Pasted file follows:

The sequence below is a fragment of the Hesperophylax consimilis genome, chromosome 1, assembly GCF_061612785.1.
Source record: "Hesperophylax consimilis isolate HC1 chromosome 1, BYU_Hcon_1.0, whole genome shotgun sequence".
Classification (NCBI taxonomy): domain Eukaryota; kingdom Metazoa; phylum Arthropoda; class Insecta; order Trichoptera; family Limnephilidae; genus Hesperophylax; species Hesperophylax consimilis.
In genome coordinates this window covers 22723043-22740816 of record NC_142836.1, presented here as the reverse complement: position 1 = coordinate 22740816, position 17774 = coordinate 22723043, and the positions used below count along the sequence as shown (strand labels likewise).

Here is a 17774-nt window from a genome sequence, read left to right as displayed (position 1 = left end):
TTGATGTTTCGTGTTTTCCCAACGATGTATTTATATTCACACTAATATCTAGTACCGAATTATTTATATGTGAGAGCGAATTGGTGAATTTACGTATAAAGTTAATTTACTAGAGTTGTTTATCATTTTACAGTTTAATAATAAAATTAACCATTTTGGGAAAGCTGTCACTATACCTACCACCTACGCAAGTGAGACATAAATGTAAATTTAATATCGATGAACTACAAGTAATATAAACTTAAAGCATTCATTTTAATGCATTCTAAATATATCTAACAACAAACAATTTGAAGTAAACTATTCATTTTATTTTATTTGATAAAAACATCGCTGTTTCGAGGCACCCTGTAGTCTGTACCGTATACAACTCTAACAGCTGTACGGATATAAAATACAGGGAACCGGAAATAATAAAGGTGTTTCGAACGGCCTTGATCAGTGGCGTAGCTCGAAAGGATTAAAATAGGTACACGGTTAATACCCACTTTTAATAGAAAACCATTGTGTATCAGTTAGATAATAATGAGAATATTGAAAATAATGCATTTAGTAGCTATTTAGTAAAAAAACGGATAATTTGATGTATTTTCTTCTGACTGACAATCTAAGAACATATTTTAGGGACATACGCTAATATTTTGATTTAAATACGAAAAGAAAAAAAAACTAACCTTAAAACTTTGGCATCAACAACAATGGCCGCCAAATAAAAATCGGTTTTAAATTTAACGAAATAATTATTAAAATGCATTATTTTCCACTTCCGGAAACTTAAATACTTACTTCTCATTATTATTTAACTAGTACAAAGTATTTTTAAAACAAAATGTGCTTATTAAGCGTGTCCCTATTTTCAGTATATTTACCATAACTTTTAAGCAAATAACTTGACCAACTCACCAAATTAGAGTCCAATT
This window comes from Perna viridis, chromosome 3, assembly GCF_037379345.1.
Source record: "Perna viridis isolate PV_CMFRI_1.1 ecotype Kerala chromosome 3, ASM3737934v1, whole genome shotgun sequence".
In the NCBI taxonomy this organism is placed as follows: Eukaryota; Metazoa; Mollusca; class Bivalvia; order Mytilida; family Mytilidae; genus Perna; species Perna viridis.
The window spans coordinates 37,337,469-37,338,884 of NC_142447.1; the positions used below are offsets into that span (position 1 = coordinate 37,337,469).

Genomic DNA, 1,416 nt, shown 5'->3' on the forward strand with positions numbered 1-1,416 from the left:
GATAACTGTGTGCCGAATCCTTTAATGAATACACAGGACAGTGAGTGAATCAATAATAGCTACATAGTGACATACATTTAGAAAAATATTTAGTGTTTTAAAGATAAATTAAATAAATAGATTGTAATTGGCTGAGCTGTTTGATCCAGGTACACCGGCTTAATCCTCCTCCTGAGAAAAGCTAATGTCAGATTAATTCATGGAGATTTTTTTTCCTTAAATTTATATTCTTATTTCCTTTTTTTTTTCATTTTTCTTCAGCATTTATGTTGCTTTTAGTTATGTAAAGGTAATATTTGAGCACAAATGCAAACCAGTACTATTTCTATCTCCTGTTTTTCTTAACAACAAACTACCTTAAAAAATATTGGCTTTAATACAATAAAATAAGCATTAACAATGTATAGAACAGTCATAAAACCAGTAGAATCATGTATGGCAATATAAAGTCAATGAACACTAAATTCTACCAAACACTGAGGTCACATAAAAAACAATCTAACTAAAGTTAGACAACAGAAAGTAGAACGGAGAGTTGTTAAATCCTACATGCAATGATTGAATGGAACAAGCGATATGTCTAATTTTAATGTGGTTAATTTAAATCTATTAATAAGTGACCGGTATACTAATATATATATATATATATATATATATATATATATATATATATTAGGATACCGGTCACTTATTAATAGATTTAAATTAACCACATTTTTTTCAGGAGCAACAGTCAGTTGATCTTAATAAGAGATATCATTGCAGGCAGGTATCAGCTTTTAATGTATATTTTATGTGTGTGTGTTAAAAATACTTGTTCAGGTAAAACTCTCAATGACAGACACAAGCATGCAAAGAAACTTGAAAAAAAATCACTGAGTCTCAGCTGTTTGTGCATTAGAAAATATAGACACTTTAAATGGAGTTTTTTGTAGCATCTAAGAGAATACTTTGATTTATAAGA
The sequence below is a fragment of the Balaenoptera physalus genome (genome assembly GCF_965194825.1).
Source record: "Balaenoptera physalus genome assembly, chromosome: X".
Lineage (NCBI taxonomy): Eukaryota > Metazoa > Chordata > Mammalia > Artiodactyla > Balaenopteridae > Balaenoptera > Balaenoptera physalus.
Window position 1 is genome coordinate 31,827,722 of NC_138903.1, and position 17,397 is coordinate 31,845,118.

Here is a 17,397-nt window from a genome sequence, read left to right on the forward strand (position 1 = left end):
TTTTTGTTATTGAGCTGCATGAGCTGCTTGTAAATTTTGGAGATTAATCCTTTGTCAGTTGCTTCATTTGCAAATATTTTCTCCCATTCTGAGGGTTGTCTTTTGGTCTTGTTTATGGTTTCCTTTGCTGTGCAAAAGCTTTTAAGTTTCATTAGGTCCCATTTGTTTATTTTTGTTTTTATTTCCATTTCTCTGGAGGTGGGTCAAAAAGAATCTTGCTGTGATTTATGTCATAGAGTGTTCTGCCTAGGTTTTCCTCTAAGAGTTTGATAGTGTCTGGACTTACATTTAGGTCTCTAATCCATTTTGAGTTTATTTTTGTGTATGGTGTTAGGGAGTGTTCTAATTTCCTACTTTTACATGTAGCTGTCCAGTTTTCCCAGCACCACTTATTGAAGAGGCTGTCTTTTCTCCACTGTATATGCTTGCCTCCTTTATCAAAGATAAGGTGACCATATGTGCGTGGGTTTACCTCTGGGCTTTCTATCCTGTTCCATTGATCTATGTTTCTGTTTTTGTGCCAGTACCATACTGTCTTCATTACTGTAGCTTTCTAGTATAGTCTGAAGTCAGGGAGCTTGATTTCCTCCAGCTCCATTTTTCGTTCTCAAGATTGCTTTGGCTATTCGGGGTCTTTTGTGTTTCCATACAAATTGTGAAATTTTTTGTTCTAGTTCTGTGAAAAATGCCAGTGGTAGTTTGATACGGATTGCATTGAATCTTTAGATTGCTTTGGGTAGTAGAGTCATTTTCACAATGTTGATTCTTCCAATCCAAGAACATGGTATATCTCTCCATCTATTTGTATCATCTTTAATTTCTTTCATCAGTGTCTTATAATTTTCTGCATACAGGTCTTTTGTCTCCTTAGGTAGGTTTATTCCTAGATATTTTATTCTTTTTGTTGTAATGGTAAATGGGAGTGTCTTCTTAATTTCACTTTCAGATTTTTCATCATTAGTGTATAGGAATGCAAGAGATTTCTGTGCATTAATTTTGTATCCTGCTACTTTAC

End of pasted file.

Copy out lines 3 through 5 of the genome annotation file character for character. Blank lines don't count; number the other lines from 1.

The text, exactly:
Classification (NCBI taxonomy): domain Eukaryota; kingdom Metazoa; phylum Arthropoda; class Insecta; order Trichoptera; family Limnephilidae; genus Hesperophylax; species Hesperophylax consimilis.
In genome coordinates this window covers 22723043-22740816 of record NC_142836.1, presented here as the reverse complement: position 1 = coordinate 22740816, position 17774 = coordinate 22723043, and the positions used below count along the sequence as shown (strand labels likewise).

Here is a 17774-nt window from a genome sequence, read left to right as displayed (position 1 = left end):